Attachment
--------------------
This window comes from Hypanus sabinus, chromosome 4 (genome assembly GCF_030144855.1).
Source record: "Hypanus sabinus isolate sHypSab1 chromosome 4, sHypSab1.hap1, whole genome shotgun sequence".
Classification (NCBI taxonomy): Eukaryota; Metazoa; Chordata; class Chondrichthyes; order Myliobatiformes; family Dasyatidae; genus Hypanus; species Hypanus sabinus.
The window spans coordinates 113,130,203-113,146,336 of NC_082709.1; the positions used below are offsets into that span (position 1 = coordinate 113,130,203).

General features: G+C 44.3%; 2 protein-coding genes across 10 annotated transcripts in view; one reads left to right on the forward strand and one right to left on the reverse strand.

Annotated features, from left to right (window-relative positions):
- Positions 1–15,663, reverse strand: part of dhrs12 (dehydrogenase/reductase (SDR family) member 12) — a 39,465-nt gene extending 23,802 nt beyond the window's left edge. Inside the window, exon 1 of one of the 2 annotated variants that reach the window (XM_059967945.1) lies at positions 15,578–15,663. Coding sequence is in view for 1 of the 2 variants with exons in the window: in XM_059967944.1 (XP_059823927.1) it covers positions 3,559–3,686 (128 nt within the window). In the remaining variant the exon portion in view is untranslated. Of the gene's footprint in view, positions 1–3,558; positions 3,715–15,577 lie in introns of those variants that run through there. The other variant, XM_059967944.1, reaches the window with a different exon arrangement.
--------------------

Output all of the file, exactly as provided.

This window comes from Hypanus sabinus, chromosome 4 (genome assembly GCF_030144855.1).
Source record: "Hypanus sabinus isolate sHypSab1 chromosome 4, sHypSab1.hap1, whole genome shotgun sequence".
Classification (NCBI taxonomy): Eukaryota; Metazoa; Chordata; class Chondrichthyes; order Myliobatiformes; family Dasyatidae; genus Hypanus; species Hypanus sabinus.
The window spans coordinates 113,130,203-113,146,336 of NC_082709.1; the positions used below are offsets into that span (position 1 = coordinate 113,130,203).

General features: G+C 44.3%; 2 protein-coding genes across 10 annotated transcripts in view; one reads left to right on the forward strand and one right to left on the reverse strand.

Annotated features, from left to right (window-relative positions):
- Positions 1–15,663, reverse strand: part of dhrs12 (dehydrogenase/reductase (SDR family) member 12) — a 39,465-nt gene extending 23,802 nt beyond the window's left edge. Inside the window, exon 1 of one of the 2 annotated variants that reach the window (XM_059967945.1) lies at positions 15,578–15,663. Coding sequence is in view for 1 of the 2 variants with exons in the window: in XM_059967944.1 (XP_059823927.1) it covers positions 3,559–3,686 (128 nt within the window). In the remaining variant the exon portion in view is untranslated. Of the gene's footprint in view, positions 1–3,558; positions 3,715–15,577 lie in introns of those variants that run through there. The other variant, XM_059967944.1, reaches the window with a different exon arrangement.